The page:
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HEALTH FOR HEROES     Strengthening Each Link In The Chain

Trauma

Trauma

Physical trauma refers to a physical injury. In medicine, however, the words “trauma patient” usually refer to an individual who has suffered serious and life-threatening physical injury resulting in secondary complications such as shock, respiratory failure and even death.

At Health for Heroes, we commonly treat pain as a result of physical trauma, as well as emotional trauma and its symptoms.

For most of us, stress dis-regulates our nervous systems, but only for a relatively short period of time. Within a few days or weeks, our body’s systems calm down and we revert to a normal state of equilibrium. Such a return to normalcy is not the case when a person has been traumatized.

Anyone – even professionals who work with trauma victims or others close to a traumatized person – can become traumatized. Developing symptoms of  “secondary traumatization” is never a sign of weakness. Symptoms should be taken seriously and steps should be taken to heal, just as one would take action to heal from a physical ailment. And just as with a physical condition, the amount of time or assistance needed to recover from emotional trauma will vary from one person to another.

Symptom List for Emotional Trauma

  • Eating and sleep disturbances
  • Sexual dysfunction
  • Low energy
  • Chronic pain
  • Depression and anxiety
  • Panic Attacks
  • Irritability, anger, resentment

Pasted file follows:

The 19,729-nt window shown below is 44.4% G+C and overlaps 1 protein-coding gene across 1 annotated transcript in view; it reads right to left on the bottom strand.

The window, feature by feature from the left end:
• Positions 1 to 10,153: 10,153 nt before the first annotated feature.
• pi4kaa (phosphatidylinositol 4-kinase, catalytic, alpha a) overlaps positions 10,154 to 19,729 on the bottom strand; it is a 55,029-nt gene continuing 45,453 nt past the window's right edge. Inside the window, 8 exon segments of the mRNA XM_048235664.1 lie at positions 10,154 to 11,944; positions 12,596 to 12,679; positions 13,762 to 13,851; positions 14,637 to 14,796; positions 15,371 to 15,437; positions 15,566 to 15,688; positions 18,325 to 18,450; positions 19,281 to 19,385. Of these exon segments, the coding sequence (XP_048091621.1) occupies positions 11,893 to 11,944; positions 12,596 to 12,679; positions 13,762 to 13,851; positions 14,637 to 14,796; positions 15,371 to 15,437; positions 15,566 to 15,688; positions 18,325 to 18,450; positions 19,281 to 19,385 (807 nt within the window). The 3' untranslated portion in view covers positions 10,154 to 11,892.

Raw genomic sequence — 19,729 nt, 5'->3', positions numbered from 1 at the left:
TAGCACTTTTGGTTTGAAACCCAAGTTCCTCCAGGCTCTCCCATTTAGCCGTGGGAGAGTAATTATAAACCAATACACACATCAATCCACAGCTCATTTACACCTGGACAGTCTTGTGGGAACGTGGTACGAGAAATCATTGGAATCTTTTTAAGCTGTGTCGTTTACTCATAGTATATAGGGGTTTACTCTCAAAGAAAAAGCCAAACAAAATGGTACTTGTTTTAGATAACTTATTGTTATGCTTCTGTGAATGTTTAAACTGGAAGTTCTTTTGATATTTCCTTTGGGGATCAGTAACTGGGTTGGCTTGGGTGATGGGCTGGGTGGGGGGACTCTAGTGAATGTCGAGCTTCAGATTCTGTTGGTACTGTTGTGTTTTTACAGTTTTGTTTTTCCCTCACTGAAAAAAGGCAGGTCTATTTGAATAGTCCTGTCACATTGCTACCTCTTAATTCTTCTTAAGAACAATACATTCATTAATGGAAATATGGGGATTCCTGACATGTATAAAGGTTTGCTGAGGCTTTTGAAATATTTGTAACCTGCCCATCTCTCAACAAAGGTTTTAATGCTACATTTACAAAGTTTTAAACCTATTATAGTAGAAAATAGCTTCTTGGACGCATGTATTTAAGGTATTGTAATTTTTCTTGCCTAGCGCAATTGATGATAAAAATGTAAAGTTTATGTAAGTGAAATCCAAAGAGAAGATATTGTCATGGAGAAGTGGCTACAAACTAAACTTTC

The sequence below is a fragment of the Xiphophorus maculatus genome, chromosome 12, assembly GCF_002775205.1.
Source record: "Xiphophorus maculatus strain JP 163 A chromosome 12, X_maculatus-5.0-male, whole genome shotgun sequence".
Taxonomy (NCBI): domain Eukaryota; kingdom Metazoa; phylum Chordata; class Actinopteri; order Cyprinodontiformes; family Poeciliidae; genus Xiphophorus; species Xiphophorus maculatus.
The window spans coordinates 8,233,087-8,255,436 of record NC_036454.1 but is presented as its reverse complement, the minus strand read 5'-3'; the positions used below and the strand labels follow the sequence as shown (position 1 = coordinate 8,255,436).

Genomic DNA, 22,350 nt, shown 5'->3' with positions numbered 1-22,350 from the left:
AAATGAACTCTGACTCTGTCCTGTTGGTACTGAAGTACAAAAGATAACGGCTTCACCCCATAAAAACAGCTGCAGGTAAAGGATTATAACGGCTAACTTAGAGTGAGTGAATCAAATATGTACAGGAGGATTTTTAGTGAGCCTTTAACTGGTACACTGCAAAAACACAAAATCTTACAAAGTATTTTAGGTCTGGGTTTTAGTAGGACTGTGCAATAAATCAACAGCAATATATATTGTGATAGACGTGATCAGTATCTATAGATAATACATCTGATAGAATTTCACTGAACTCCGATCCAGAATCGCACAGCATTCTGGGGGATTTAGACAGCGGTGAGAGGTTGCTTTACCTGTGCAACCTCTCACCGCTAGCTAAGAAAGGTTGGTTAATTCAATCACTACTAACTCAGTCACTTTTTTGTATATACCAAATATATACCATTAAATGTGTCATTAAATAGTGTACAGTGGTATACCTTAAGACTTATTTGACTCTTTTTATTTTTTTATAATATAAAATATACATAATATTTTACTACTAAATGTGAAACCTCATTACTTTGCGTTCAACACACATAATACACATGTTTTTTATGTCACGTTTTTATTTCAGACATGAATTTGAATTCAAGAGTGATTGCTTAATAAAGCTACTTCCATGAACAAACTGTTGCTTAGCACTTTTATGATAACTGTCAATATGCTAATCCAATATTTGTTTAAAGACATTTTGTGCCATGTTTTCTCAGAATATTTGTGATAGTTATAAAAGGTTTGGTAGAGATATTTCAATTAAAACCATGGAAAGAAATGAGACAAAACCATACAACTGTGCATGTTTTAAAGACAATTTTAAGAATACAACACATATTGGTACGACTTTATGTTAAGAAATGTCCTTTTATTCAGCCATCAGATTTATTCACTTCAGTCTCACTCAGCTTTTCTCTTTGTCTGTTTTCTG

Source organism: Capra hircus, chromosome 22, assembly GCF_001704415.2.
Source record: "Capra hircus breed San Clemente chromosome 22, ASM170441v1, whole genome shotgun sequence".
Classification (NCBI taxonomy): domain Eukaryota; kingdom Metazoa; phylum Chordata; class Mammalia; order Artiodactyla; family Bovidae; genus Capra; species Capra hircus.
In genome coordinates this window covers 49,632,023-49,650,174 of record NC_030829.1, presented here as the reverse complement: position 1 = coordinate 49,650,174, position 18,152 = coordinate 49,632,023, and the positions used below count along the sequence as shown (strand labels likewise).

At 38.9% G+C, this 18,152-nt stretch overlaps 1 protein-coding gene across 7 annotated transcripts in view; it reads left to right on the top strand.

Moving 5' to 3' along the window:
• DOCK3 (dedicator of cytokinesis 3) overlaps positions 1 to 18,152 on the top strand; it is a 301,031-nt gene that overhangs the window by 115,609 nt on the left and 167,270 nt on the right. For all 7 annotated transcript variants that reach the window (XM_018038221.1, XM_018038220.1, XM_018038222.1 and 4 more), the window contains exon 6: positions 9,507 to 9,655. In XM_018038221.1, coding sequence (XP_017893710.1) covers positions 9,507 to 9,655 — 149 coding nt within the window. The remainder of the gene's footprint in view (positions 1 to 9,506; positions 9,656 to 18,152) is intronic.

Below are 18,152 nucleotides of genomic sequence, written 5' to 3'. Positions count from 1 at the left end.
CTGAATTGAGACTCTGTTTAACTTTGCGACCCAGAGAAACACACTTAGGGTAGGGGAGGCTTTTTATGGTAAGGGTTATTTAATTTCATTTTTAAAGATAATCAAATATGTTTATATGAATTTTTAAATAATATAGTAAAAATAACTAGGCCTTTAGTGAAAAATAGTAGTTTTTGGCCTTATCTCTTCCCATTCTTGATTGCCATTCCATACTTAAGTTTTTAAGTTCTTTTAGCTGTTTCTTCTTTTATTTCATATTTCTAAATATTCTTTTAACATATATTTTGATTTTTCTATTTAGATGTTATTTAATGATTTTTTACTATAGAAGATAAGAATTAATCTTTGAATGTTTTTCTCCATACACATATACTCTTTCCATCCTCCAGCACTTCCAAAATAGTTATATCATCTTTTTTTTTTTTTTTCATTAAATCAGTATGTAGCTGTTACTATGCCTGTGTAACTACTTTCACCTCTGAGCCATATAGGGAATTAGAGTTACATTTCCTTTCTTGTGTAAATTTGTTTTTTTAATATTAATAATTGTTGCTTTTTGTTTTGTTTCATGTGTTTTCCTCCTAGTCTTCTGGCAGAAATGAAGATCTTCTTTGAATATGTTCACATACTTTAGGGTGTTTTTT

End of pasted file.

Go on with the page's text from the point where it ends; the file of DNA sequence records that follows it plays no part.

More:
• Compulsive or obsessive behavior
  • Emotional numbness
  • Withdrawal from normal activities and relationships
  • Memory lapses
  • Difficulty making decisions
  • Feeling distracted
  • ADHD symptoms

 

Additional symptoms of emotional trauma are commonly associated with a severe precipitating event, such as a natural disaster, exposure to war, rape, assault, violent crime, major car or airplane crashes, or child abuse. Extreme symptoms can also occur as a delayed reaction to the traumatic event. Some of these symptoms include:

  • Intrusive thoughts, flashbacks, or nightmares
  • Sudden floods of emotions or images relating to the event(s)
  • Amnesia
  • Avoidance
  • Detachment
  • Guilt
  • Grief
  • Altered sense of time
  • Hyper vigilance or jumpiness
  • Overreactions including sudden unprovoked anger
  • Obsessions with death

 

Acute Stress Disorder (ASD) is diagnosed when stress symptoms last longer than 2 days and up to 30 days after a traumatic event.

Post Traumatic Stress Disorder (PTSD) is diagnosed when stress symptoms persist for longer than 30 days after a traumatic event.  

Early stage treatment is necessary to avoid diagnosis of ASD or PTSD and potential long-term disability.

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